Long-Term Benefit of Mesalamine Granules for Patients Who Achieved Corticosteroid-Induced Ulcerative Colitis Remission

Lichtenstein GR1, Gordon GL2, Zakko S3, Murthy U4, Sedghi S5, Pruitt R6, Barrett AC7, Bortey E7, Paterson C7, Forbes WP7. Dig Dis Sci. 2015 Nov 12. [Epub ahead of print]
Author information

1Division of Gastroenterology, Hospital of the University of Pennsylvania, University of Pennsylvania School of Medicine, 7th Floor Perelman Center, Room 753, 3400 Civic Center Boulevard, Philadelphia, PA, 19104, USA. grl@uphs.upenn.edu. 2Center for Digestive and Liver Diseases, Mexico, MO, USA. 3Connecticut Gastroenterology Institute and Clinical Research Foundation, Bristol, CT, USA. 4Syracuse VA Medical Center, Syracuse, NY, USA. 5Gastroenterology Associates of Central Georgia, LLC, Macon, GA, USA. 6Nashville Medical Research Institute, The Maria Nathanson Center at Saint Thomas Hospital, Nashville, TN, USA. 7Salix, a Division of Valeant Pharmaceuticals North America LLC, Bridgewater, NJ, USA.


BACKGROUND: Patients with ulcerative colitis (UC) who achieve remission with corticosteroids often relapse after tapering or discontinuation; alternative treatments limiting steroid exposure and UC relapse would be beneficial. It remains uncertain whether patients with corticosteroid-induced remission experience benefit with mesalamine granules (MG), a locally acting aminosalicylate extended-release capsule formulation for maintenance of UC remission in adults.

AIMS: Efficacy and safety of MG 1.5 g once daily was evaluated in patients with UC in corticosteroid-induced remission.

METHODS: Data from patients with previous corticosteroid use to achieve baseline UC remission were analyzed from two 6-month randomized, double-blind, placebo-controlled trials and a 24-month open-label extension (OLE). Six-month relapse-free rates were assessed using the revised Sutherland Disease Activity Index. UC-related adverse events (AEs) were recorded during the 30 months.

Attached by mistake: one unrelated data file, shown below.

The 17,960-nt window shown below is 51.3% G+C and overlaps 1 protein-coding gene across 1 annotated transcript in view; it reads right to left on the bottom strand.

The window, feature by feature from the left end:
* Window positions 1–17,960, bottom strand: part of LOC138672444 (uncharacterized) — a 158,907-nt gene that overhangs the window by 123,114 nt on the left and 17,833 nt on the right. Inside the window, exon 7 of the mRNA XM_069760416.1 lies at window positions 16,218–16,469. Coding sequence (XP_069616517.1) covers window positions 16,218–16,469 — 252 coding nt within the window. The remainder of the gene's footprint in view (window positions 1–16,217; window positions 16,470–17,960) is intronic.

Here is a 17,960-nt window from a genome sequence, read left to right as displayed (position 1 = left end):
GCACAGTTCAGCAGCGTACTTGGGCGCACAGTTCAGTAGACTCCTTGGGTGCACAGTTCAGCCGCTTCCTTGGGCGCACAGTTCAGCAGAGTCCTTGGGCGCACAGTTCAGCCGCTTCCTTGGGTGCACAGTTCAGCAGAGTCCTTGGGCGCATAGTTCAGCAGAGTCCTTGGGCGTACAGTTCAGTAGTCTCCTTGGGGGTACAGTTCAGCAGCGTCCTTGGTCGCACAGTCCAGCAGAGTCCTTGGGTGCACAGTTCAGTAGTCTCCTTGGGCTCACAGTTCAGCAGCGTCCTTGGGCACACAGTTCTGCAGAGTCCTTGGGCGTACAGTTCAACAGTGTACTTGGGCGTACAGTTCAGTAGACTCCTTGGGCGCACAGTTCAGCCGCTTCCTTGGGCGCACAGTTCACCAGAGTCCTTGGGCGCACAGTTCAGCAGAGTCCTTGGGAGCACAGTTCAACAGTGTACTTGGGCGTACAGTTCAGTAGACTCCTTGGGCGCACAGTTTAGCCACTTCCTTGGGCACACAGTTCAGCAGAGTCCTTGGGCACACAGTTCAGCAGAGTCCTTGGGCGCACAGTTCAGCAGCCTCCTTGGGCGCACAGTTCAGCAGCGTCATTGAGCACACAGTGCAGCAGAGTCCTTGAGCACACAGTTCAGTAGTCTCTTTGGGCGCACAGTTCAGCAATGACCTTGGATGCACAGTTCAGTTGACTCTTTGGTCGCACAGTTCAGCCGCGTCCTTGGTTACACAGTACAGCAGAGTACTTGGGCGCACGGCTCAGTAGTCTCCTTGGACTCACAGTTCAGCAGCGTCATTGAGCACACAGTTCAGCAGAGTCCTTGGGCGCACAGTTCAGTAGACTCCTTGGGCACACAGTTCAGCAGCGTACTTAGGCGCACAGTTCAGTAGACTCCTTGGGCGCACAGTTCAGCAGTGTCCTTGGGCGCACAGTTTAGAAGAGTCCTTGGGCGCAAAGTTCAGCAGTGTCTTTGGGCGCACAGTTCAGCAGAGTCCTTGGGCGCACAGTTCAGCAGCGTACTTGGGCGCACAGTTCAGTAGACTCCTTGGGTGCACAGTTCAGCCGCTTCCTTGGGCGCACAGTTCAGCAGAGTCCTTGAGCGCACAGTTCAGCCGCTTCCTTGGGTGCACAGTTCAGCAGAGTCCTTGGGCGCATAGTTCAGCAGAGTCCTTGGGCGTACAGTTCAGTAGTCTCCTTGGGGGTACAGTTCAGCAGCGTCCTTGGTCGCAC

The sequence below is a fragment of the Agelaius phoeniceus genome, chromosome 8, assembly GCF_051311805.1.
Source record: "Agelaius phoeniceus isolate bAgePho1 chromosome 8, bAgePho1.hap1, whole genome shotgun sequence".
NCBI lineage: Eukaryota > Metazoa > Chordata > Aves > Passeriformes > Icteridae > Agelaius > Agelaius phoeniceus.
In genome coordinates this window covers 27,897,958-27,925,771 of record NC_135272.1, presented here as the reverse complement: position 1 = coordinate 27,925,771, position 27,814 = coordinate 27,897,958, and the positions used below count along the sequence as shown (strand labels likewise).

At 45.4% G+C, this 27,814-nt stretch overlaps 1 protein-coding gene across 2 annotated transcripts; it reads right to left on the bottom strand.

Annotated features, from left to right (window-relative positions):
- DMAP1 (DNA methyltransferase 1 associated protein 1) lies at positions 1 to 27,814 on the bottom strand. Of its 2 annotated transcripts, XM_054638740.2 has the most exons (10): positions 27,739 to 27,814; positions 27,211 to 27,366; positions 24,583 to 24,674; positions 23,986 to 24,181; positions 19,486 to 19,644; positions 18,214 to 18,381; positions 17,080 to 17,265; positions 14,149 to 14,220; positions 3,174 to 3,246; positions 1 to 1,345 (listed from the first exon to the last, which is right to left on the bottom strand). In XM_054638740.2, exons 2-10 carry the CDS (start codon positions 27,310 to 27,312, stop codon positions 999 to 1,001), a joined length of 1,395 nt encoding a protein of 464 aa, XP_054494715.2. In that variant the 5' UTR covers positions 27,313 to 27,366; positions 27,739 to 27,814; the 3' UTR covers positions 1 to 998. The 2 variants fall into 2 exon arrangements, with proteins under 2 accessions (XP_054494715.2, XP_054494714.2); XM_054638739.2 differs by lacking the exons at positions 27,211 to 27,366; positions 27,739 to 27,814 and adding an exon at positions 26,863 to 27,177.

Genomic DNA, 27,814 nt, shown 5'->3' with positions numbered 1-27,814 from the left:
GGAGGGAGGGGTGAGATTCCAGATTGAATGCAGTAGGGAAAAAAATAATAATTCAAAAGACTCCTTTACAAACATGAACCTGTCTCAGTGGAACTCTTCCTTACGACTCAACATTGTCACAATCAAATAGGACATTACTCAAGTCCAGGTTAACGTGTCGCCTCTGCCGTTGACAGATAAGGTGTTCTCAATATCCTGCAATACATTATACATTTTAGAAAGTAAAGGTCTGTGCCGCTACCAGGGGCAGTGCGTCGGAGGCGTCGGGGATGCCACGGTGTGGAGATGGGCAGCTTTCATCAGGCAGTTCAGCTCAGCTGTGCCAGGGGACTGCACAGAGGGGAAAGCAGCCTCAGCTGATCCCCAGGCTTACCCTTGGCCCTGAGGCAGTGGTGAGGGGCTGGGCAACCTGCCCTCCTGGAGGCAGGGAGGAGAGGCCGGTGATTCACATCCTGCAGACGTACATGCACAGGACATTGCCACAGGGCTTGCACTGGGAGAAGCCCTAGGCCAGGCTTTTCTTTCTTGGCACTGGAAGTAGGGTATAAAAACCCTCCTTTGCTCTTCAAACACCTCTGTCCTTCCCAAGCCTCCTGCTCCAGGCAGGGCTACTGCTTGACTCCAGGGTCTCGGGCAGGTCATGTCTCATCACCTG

RESULTS: Included were 158 steroid-treated patients in UC remission (MG, n = 105; placebo, n = 53) and 74/105 MG-treated patients who continued MG in the OLE. A significantly larger percentage of patients remained relapse-free at 6 months with MG (77.1 %) versus placebo (54.7 %; P = 0.006), with a 55 % reduction in relapse risk (hazard ratio [HR] 0.45; 95 % CI 0.25-0.79). There was a similar (49.2 %) reduction in risk of UC-related AEs at 6 months (HR 0.51; 95 % CI 0.31-0.84; P = 0.009) that was sustained during the OLE.

CONCLUSIONS: MG 1.5 g once daily administered for maintenance of corticosteroid-induced remission was associated with low risk of relapse and UC-related AEs. CLINICALTRIALS.GOV: NCT00744016, NCT00767728, and NCT00326209. KEYWORDS:

© Copyright 2013-2024 GI Health Foundation. All rights reserved.
This site is maintained as an educational resource for US healthcare providers only. Use of this website is governed by the GIHF terms of use and privacy statement.